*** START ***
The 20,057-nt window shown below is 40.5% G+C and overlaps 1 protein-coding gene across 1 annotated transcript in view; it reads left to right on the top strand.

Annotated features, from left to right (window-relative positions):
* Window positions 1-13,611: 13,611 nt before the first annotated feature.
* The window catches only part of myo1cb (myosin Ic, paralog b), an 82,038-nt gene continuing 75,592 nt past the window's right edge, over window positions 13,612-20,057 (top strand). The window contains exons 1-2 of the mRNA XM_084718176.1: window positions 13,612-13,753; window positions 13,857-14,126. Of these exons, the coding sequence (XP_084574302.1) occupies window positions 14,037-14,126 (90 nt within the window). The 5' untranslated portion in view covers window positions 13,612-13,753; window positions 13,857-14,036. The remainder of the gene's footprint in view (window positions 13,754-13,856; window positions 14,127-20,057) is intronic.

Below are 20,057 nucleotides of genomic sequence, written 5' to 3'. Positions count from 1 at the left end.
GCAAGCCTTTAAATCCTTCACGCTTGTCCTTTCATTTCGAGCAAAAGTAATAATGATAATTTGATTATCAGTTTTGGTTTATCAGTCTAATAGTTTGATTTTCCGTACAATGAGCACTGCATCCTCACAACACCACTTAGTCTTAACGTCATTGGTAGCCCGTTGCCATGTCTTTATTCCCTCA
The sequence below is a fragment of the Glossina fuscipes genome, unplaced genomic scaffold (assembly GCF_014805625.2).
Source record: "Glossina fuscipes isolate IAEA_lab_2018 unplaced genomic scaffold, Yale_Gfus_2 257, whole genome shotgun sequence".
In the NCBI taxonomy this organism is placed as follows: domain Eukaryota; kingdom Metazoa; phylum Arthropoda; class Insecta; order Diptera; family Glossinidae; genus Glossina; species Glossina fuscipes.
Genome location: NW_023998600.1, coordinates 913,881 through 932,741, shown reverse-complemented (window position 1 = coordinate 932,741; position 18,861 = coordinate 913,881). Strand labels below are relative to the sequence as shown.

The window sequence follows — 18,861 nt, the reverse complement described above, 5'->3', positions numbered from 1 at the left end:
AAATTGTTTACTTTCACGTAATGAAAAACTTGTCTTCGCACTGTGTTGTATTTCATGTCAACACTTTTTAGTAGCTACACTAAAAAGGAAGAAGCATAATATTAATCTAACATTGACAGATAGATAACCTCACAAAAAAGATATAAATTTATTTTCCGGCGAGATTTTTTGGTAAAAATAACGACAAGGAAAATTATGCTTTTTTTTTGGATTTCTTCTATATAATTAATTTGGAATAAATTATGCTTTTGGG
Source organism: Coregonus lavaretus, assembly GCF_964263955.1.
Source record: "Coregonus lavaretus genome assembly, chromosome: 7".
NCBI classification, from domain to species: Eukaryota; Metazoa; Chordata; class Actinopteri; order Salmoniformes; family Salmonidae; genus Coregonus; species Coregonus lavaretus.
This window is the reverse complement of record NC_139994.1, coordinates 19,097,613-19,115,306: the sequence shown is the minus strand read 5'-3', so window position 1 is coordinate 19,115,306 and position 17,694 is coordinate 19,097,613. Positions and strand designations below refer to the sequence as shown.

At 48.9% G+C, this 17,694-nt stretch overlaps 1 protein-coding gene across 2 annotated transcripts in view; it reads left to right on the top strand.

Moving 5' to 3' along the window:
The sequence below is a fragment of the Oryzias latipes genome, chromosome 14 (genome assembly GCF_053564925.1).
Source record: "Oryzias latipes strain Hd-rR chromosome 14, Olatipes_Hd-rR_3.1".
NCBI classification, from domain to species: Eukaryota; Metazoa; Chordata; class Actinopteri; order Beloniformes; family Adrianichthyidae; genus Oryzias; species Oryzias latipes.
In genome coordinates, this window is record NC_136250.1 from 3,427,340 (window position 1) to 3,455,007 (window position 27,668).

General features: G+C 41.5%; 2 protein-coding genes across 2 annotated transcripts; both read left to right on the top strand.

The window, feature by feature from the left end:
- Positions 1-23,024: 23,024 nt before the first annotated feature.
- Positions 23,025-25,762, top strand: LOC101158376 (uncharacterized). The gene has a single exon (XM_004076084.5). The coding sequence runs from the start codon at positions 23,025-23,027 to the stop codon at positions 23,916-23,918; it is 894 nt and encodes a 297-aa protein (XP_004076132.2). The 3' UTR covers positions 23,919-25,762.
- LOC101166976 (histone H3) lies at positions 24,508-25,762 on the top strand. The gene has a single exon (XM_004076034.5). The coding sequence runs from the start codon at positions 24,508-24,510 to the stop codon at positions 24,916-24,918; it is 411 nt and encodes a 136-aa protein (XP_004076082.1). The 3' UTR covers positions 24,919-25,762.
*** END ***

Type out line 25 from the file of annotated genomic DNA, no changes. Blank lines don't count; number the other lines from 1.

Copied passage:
- Positions 1-23,024: 23,024 nt before the first annotated feature.